Skip to main content

Energy transition strategy

Powering Progress is our strategy to generate more value with less emissions for the benefit of our shareholders, customers and wider society as we work to become a net-zero emissions energy business by 2050. Our purpose -- to provide more and cleaner energy solutions – drives our strategy.

Our strategy supports a balanced energy transition by responsibly delivering the oil and gas people need today, while helping to build the energy system of the future. As we implement our strategy, we are becoming a multi-energy business offering our customers more and cleaner energy solutions. Our energy transition plans cover all our businesses. They aim to reduce emissions from our operations, and help our customers transition to cost-competitive and cleaner energy.

We are reducing emissions from our operations, and helping our customers move to cost-competitive and cleaner energy. Our energy transition plans cover all our businesses:

  • Integrated Gas – Growing our world-leading LNG business with lower carbon intensity.
  • Upstream – Cutting emissions from oil and gas production, while keeping oil production stable.
  • Downstream, Renewables and Energy Solutions – Transforming our businesses to offer more low-carbon solutions, while reducing sales of oil products.

See the "Our strategy" section.

Board members viewing the LNG Canada plant construction progress (photo)
Photo: Viewing the LNG Canada plant construction progress from the south end of liquefaction train 1.

Board holds Strategy Days in Canada and visits LNG project

In June 2023, the Board held its Strategy Days in Canada, where members discussed the key elements of Shell's energy transition strategy with the Executive Committee. Board members also visited LNG Canada (Shell interest 40%, non-operated), which is being built on the west coast of Canada. They met with employees, customers, suppliers and other key stakeholders, including leaders of the Haisla Nation in the nearby community of Kitimat, British Columbia.

LNG Canada is expected to start production in the middle of this decade. It is designed to have the lowest carbon intensity of any large liquefaction facility currently operating anywhere in the world ― about 60% lower than the average facility today and 35% lower than the best-performing facility.

Our strategy aims to support the more ambitious goal of the Paris Agreement

Tackling climate change is an urgent challenge. It requires a fundamental transformation of the global economy and the energy system so that society stops adding to the total amount of greenhouse gases in the atmosphere, achieving what is known as net-zero emissions. That is why Shell has set a target to become a net-zero emissions energy business by 2050.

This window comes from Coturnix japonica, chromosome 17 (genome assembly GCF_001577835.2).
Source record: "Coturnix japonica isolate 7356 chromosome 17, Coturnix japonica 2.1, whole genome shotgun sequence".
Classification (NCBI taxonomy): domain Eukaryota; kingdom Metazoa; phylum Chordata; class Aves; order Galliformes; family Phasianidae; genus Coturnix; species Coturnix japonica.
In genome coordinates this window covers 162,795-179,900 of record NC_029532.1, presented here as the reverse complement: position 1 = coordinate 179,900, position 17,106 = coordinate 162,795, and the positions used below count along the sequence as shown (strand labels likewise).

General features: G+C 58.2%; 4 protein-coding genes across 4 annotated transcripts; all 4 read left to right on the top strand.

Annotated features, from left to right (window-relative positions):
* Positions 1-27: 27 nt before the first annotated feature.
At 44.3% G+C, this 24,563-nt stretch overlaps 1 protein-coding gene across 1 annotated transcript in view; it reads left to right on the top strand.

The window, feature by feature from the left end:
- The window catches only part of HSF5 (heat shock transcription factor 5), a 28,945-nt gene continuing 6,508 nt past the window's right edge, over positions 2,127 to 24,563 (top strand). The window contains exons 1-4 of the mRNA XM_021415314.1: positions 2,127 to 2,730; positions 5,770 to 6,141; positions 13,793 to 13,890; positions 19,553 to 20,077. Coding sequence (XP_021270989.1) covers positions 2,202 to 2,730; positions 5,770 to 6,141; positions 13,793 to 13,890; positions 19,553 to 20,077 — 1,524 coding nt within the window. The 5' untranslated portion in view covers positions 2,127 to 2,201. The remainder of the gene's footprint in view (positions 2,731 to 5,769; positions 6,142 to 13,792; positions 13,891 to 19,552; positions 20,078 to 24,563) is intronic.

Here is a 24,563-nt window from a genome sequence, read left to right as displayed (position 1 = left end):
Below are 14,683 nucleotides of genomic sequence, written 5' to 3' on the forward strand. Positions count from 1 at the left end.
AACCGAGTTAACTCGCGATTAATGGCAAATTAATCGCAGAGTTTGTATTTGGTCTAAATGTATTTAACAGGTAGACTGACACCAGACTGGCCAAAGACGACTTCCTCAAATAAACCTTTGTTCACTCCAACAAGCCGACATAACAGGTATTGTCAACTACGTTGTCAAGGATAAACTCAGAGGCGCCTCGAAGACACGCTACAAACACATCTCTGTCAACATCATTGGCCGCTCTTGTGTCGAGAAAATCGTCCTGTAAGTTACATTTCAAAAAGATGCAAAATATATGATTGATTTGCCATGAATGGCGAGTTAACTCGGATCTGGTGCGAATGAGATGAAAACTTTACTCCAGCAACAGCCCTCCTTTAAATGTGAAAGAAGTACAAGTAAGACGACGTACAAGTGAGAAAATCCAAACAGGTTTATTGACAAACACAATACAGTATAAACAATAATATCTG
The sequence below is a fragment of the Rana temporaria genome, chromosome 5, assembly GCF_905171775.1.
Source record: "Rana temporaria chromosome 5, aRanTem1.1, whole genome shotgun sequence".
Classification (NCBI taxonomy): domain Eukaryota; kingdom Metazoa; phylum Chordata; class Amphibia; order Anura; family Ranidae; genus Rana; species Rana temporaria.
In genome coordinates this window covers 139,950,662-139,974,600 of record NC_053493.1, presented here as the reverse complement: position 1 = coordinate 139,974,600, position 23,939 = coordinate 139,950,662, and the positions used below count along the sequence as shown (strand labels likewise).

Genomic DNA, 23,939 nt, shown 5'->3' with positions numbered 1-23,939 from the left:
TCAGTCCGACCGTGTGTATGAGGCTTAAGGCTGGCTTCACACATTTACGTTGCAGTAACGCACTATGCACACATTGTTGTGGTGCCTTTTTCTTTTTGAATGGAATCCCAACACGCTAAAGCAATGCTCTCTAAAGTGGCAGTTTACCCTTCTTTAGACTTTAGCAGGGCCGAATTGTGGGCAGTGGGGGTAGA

The Paris Agreement aims to strengthen the global response to the threat of climate change by "holding the increase in the global average temperature to well below 2°C above pre-industrial levels and pursuing efforts to limit the temperature increase to 1.5°C above pre-industrial levels". Shell supports the more ambitious goal of the Paris Agreement, which is to limit the rise in global average temperature this century to 1.5°C above pre-industrial levels.

To help us get there, we have set short-, medium- and long-term targets to reduce the carbon intensity of the energy products we sell, measured using our net carbon intensity metric. We believe these targets are aligned with a 1.5°C pathway derived from scenarios developed for the IPCCs Sixth Assessment Report (AR6). For more information see "Setting targets for NCI".

Becoming a net-zero emissions energy business means reducing emissions from our operations, and from the fuels and other energy products, such as electricity, that we sell to our customers. It also means capturing and storing any remaining emissions using technology, protecting natural carbon sinks, and providing high-quality carbon credits to our customers to compensate for hard-to-abate emissions.

An increasing number of countries and companies have announced targets to achieve net-zero emissions by the middle of the century, and we are starting to see some changes in the demand and supply of energy. However, achieving the 1.5°C goal will be challenging and requires unprecedented global collaboration. The pace of change will also vary around the world.

liquefied natural gas
View complete glossary